Loving Legacy and the 3 Vs of Big Data

By: Scott St. John

Very few organizations dare to even dream about a rip-and-replace approach, which represents a stark contrast to the vast number of technology providers that either promote this approach, or whose solutions require it.  Rip and replace is costly, time consuming, and fraught with risk – and it can be a career killer for anyone daring enough to try to take it on.

But legacy, by its very nature, doesn’t keep up. In today’s climate of rapid change and obligatory transformation, service providers must be nimble to compete. New, dynamic service offerings are being launched at a blistering pace by operators around the world.  This helps to ensure their future but creates a highly competitive environment where providers must become and stay increasingly agile. But legacy ain’t agile.

This poses a unique conundrum, particularly for service providers who have just begun their digital transformation journeys and those that rely on legacy systems for mission-critical functions. Chances are you fall into one or both of these camps. So, do you take on the daunting challenge of ripping out legacy systems to put in newer, but more costly systems with all the added time and risk; continue the costly approach of trying to manually integrate legacy systems to make them work manually, which increases expenses, slows innovation, and impedes competitive agility; or is there another way?

The spider’s web of support systems

If you haven’t picked it up by now, I’m not a big fan of legacy; but I do understand its place. On several occasions, I’ve had the opportunity to view the architectural system diagrams of some of the leading service providers around the world. They’re mind numbing. A virtual spider’s web of hundreds, if not thousands of loosely connected, independent and dependent systems. The complexity becomes drastically compounded by the acquisition of service providers by other service providers; a persistent trend over the last few years. This not only underscores the impracticality, or impossibility of a rip-and-replace approach, it also stresses the critical importance of legacy systems.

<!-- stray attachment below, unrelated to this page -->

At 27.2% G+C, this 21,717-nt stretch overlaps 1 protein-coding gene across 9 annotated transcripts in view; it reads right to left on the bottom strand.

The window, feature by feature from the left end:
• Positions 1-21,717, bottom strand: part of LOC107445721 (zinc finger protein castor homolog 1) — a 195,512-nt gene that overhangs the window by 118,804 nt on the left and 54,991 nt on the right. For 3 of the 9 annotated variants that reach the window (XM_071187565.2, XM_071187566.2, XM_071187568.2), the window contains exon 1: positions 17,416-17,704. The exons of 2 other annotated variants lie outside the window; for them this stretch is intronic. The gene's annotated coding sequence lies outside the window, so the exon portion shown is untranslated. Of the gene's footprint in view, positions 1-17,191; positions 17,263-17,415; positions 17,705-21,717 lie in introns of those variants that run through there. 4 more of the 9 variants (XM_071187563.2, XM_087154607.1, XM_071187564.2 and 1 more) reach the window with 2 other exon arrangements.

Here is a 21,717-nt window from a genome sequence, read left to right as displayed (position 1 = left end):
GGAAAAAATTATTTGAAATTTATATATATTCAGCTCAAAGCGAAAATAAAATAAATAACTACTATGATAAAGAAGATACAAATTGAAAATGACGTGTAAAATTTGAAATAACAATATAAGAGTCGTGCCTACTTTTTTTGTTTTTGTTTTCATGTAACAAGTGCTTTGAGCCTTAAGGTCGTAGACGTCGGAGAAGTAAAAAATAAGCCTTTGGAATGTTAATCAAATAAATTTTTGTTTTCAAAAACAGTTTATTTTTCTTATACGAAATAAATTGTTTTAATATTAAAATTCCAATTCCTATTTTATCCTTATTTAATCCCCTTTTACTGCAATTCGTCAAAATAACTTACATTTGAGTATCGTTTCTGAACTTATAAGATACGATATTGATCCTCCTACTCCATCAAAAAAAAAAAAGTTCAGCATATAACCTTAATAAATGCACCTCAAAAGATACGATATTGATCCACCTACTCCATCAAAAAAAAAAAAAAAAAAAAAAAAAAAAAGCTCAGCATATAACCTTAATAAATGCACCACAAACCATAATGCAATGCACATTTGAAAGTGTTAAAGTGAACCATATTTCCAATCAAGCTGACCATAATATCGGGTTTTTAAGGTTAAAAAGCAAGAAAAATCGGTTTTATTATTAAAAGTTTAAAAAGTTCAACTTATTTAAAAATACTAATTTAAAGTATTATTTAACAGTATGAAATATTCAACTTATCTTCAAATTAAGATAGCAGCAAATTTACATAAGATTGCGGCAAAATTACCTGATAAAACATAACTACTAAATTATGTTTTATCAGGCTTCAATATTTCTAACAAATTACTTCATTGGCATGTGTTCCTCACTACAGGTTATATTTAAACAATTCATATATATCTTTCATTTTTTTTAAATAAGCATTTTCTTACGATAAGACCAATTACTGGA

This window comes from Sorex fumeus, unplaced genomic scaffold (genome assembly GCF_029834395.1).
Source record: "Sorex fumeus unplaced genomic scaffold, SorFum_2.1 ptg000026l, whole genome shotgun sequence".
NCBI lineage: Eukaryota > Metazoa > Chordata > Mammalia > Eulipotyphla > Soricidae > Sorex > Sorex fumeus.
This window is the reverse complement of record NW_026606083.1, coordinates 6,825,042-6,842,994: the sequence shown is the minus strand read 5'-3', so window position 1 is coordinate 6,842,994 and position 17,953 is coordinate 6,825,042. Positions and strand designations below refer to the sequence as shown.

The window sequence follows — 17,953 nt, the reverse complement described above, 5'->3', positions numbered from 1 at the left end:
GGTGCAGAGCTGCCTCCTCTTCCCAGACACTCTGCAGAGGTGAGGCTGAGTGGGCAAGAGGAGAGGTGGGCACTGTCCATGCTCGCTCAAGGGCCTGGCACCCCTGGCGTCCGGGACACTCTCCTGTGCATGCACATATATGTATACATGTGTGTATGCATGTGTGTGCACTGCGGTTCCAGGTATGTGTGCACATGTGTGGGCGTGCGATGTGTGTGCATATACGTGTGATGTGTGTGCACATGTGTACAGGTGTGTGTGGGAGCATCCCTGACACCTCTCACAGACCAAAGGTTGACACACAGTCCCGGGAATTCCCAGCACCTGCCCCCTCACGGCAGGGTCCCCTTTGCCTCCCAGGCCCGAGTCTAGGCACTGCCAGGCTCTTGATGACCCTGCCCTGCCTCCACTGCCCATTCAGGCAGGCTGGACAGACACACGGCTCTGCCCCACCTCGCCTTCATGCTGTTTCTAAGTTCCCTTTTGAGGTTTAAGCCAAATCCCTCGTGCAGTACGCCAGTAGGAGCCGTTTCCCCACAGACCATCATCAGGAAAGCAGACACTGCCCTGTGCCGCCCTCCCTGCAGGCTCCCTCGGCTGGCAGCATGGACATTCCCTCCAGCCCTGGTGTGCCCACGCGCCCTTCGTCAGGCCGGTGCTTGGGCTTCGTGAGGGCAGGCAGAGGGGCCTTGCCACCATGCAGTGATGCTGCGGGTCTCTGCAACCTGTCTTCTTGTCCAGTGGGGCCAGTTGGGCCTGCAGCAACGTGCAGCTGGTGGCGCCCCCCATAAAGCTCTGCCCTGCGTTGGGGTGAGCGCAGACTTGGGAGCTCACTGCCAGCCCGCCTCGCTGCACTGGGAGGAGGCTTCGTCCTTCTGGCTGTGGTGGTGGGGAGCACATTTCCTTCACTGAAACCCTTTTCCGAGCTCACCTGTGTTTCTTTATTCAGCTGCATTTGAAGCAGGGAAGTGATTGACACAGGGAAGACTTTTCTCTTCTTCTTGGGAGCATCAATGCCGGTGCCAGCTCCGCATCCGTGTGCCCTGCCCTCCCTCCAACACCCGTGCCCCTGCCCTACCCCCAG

Today, much of what is being defined as agile is being driven by data, and much of this data is locked away in those same legacy systems. Tapping into these data sources opens the door to innovation, transformation, and much more.  For example, access to this information can enable service providers to drive down cost through automation and improving customer experience management (CEM) — reducing the amount of time it takes to solve a customer’s problem. That suggests that cracking legacy may be both the barrier and key to successful transformation.

Consider an example of a Customer Service Representative (CSR). In a typical eight-hour shift, a CSR will spend approximately 10% of his or her time just accessing various systems to help solve customer issues.  And this is before it's possible to address the actual root-cause of the problem effecting the customers’ services. Not only does this create a significant impediment to creating a positive customer experience, particularly when customers may have to engage with multiple CSRs who then have to access multiple systems, but it also creates bloated costs and increased Mean-Time-To-Resolution (MTTR). While 10% may not seem like a lot, it becomes significant when based on 200 events per operational employee per day and a 4-hour MTTR, which equates to about $5,000 per day and nearly $2M in waste primarily due to basic inefficiency.

In a recent interview, Anand Thummalapalli, Head of Product Management at gen-E told Pipeline, “We have been talking to the top wireless and cable operators in the United States and they all have a similar need. They all express the same need for a consolidated console as the next evolution of single sign-on to quickly access the data produced by multiple systems and networks to better serve their customers.”


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